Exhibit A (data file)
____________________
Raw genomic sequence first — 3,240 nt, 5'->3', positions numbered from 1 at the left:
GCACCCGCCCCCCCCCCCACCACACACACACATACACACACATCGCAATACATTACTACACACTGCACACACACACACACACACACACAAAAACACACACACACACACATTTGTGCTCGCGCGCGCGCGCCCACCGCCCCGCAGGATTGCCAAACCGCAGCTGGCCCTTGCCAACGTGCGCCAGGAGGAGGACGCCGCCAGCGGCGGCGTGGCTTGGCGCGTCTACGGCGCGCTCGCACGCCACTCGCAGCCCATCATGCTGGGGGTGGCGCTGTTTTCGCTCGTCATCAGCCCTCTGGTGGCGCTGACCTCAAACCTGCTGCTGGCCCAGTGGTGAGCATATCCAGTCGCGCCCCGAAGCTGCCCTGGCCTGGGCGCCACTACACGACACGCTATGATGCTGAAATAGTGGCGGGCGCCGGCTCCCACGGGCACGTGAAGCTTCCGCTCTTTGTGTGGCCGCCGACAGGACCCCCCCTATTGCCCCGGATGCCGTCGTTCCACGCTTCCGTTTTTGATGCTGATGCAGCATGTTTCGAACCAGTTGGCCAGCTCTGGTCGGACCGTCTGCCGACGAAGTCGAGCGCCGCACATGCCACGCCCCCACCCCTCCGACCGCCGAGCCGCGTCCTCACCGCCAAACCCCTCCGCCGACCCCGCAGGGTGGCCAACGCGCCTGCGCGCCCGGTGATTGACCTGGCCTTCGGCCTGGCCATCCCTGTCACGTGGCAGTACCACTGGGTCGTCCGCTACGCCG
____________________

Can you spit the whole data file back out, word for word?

Raw genomic sequence first — 3,240 nt, 5'->3', positions numbered from 1 at the left:
GCACCCGCCCCCCCCCCCACCACACACACACATACACACACATCGCAATACATTACTACACACTGCACACACACACACACACACACACAAAAACACACACACACACACATTTGTGCTCGCGCGCGCGCGCCCACCGCCCCGCAGGATTGCCAAACCGCAGCTGGCCCTTGCCAACGTGCGCCAGGAGGAGGACGCCGCCAGCGGCGGCGTGGCTTGGCGCGTCTACGGCGCGCTCGCACGCCACTCGCAGCCCATCATGCTGGGGGTGGCGCTGTTTTCGCTCGTCATCAGCCCTCTGGTGGCGCTGACCTCAAACCTGCTGCTGGCCCAGTGGTGAGCATATCCAGTCGCGCCCCGAAGCTGCCCTGGCCTGGGCGCCACTACACGACACGCTATGATGCTGAAATAGTGGCGGGCGCCGGCTCCCACGGGCACGTGAAGCTTCCGCTCTTTGTGTGGCCGCCGACAGGACCCCCCCTATTGCCCCGGATGCCGTCGTTCCACGCTTCCGTTTTTGATGCTGATGCAGCATGTTTCGAACCAGTTGGCCAGCTCTGGTCGGACCGTCTGCCGACGAAGTCGAGCGCCGCACATGCCACGCCCCCACCCCTCCGACCGCCGAGCCGCGTCCTCACCGCCAAACCCCTCCGCCGACCCCGCAGGGTGGCCAACGCGCCTGCGCGCCCGGTGATTGACCTGGCCTTCGGCCTGGCCATCCCTGTCACGTGGCAGTACCACTGGGTCGTCCGCTACGCCG